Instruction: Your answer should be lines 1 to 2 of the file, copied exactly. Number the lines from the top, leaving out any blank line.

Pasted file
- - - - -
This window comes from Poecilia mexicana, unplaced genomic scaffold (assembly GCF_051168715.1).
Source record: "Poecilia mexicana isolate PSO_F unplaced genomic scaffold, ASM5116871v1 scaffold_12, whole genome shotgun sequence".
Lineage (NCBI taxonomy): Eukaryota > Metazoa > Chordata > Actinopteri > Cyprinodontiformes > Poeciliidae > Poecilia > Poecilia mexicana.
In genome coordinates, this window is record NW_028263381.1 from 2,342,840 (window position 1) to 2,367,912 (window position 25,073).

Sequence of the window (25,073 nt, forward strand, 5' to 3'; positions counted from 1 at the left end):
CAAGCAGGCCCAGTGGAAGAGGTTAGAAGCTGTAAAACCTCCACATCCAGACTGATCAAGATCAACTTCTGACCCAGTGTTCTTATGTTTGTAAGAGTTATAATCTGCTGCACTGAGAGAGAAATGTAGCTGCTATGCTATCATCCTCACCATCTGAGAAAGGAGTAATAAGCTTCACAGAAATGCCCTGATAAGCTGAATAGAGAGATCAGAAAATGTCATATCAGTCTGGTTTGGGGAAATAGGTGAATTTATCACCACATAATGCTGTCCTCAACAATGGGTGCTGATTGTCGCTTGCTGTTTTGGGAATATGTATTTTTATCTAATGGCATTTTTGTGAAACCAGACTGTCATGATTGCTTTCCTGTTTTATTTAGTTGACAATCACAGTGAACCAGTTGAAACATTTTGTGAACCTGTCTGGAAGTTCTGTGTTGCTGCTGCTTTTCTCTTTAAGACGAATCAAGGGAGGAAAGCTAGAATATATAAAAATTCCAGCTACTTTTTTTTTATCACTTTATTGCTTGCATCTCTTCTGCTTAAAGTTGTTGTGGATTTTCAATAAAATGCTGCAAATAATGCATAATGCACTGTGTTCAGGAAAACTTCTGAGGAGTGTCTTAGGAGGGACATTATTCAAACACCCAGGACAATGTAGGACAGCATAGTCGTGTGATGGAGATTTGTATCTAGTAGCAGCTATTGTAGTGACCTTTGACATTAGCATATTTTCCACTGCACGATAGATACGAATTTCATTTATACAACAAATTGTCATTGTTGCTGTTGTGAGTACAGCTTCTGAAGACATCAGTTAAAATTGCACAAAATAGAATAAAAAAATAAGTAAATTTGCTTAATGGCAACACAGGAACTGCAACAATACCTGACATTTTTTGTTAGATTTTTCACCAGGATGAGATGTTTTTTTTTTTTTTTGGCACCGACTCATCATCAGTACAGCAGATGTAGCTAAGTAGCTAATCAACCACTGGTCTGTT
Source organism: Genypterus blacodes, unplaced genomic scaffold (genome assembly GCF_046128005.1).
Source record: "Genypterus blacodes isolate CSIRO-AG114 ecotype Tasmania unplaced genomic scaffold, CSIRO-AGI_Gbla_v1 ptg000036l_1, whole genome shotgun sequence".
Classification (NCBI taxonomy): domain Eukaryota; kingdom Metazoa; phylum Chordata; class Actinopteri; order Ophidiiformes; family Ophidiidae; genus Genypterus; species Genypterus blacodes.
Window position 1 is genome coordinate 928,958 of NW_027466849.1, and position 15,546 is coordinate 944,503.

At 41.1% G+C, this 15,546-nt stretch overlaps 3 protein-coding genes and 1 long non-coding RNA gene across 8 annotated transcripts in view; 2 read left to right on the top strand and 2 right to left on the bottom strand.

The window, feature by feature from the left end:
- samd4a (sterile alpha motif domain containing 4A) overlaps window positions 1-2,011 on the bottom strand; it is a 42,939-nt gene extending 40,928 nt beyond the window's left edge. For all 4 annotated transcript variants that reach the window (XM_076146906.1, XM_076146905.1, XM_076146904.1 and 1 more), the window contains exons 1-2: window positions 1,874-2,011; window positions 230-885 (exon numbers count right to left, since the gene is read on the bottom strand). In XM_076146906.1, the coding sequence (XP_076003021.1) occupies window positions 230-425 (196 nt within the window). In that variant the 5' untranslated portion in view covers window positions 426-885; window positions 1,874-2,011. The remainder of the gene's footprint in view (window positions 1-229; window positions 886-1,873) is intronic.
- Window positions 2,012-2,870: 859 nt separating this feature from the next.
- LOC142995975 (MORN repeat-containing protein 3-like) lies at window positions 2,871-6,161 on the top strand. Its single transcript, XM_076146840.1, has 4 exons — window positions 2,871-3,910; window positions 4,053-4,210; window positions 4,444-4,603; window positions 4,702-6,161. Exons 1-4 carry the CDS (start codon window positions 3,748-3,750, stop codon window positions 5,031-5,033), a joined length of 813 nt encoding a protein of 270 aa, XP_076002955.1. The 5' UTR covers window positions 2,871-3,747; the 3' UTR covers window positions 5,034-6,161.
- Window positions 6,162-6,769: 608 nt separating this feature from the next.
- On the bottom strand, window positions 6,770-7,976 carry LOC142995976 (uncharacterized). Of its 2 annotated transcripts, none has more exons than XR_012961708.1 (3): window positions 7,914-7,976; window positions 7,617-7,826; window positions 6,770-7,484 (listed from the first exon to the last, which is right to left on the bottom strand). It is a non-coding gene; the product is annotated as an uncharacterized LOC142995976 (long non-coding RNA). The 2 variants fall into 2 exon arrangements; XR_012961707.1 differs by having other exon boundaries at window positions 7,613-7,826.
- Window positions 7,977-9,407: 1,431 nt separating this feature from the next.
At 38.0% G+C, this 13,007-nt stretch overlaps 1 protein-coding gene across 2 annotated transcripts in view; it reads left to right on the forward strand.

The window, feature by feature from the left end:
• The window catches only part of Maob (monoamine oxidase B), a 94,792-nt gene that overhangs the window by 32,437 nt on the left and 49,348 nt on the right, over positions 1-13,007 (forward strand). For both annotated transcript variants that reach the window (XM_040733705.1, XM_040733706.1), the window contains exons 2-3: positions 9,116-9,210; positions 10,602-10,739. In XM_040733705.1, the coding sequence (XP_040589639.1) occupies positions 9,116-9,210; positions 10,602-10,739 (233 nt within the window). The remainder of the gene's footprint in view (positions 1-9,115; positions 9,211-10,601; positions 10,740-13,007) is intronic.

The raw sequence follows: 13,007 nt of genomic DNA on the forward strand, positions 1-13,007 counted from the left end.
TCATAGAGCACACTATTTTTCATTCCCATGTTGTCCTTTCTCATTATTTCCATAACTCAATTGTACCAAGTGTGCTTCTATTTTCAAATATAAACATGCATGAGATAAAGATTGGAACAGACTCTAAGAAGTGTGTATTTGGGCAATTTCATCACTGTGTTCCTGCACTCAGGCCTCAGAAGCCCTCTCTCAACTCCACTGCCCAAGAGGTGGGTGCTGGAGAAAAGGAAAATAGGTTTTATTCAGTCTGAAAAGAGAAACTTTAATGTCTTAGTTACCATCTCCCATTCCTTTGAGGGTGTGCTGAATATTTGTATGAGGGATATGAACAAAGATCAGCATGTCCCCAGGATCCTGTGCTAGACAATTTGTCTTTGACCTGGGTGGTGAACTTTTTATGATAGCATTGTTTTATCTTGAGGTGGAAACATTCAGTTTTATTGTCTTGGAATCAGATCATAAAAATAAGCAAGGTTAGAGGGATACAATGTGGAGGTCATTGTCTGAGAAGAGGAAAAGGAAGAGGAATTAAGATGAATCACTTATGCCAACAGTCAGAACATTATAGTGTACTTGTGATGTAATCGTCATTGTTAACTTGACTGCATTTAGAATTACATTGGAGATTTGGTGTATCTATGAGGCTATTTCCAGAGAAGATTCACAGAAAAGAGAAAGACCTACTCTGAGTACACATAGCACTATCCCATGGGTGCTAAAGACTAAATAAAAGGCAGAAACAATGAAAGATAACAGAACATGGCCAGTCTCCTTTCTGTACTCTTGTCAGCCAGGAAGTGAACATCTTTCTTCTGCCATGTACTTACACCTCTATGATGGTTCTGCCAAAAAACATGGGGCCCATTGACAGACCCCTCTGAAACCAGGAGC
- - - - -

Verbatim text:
This window comes from Poecilia mexicana, unplaced genomic scaffold (assembly GCF_051168715.1).
Source record: "Poecilia mexicana isolate PSO_F unplaced genomic scaffold, ASM5116871v1 scaffold_12, whole genome shotgun sequence".